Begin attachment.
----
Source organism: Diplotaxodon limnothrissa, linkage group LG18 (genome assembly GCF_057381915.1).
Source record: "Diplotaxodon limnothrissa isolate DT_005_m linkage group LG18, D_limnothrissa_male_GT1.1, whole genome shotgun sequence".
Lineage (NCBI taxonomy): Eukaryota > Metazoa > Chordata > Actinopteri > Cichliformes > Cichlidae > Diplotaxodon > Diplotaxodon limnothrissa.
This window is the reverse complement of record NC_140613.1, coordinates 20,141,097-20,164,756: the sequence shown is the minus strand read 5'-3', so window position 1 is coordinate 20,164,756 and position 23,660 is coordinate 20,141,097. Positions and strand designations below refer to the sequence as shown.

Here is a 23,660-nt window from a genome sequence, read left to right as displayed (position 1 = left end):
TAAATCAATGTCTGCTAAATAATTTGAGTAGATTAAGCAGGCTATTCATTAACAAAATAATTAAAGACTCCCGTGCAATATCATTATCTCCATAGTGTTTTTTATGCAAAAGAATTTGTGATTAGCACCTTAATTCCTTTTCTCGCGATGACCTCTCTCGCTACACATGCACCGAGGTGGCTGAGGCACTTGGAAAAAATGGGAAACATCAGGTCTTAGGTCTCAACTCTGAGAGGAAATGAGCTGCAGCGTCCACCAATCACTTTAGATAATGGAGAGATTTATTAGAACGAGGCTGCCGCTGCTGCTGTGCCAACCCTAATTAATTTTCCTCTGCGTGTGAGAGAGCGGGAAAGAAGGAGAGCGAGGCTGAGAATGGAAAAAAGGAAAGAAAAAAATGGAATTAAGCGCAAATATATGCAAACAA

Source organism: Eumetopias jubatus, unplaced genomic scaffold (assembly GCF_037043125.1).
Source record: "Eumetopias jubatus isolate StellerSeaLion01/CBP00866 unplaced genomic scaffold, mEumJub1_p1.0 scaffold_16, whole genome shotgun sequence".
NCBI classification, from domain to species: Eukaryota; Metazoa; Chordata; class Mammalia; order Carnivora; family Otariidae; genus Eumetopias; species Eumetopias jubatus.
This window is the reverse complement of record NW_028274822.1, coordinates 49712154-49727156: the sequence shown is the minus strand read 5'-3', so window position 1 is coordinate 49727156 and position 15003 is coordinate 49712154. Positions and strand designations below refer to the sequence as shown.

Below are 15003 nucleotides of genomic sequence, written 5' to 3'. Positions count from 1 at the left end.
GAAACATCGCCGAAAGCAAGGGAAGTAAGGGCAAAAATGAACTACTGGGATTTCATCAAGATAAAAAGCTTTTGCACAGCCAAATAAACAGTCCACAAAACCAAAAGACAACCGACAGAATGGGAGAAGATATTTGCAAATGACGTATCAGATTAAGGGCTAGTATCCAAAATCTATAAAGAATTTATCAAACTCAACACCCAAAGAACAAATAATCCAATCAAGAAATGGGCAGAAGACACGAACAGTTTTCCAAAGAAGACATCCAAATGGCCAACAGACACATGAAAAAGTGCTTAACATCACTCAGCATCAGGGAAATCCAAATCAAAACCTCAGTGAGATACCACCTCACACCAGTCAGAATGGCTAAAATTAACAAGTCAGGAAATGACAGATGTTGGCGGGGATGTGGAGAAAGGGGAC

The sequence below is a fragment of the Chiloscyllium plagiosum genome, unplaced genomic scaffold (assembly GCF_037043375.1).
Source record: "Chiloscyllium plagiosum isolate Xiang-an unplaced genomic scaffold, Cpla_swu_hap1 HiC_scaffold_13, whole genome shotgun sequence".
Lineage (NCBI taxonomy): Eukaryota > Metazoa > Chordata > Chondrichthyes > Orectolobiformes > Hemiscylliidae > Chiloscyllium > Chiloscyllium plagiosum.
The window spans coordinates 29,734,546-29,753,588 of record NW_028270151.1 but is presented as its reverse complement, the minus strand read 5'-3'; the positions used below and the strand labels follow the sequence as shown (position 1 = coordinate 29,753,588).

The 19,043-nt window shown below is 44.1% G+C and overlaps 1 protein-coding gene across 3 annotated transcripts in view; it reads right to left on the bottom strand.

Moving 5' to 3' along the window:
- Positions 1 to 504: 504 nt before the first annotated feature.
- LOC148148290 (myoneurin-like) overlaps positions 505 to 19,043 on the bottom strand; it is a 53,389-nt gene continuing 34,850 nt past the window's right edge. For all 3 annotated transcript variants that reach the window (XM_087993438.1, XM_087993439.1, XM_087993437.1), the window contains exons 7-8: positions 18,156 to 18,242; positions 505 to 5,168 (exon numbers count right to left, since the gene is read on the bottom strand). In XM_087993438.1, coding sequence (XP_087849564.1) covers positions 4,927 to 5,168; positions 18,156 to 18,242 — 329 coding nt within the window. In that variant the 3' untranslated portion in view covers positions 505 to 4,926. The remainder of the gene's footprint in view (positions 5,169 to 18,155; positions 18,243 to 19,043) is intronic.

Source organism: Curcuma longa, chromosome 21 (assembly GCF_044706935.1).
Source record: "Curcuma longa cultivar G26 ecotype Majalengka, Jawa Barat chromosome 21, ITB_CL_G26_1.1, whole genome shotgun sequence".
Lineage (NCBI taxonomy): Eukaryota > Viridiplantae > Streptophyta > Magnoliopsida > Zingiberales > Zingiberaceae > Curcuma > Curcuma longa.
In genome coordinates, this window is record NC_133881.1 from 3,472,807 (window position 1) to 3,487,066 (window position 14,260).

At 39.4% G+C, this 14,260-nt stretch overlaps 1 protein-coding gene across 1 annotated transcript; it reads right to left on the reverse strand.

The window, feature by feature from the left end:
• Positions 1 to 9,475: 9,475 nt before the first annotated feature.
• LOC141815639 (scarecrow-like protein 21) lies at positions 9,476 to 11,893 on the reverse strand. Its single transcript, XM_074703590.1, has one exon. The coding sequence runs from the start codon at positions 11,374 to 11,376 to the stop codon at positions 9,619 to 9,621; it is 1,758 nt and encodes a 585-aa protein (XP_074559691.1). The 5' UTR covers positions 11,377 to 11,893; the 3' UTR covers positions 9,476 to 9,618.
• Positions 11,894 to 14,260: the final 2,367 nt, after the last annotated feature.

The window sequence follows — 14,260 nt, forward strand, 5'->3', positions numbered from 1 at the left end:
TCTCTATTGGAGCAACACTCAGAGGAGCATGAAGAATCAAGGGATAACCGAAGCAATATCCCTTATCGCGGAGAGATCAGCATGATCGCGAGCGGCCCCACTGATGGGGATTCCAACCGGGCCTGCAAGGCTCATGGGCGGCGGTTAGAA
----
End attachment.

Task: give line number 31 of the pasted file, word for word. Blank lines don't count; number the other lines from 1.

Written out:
TCTCTATTGGAGCAACACTCAGAGGAGCATGAAGAATCAAGGGATAACCGAAGCAATATCCCTTATCGCGGAGAGATCAGCATGATCGCGAGCGGCCCCACTGATGGGGATTCCAACCGGGCCTGCAAGGCTCATGGGCGGCGGTTAGAA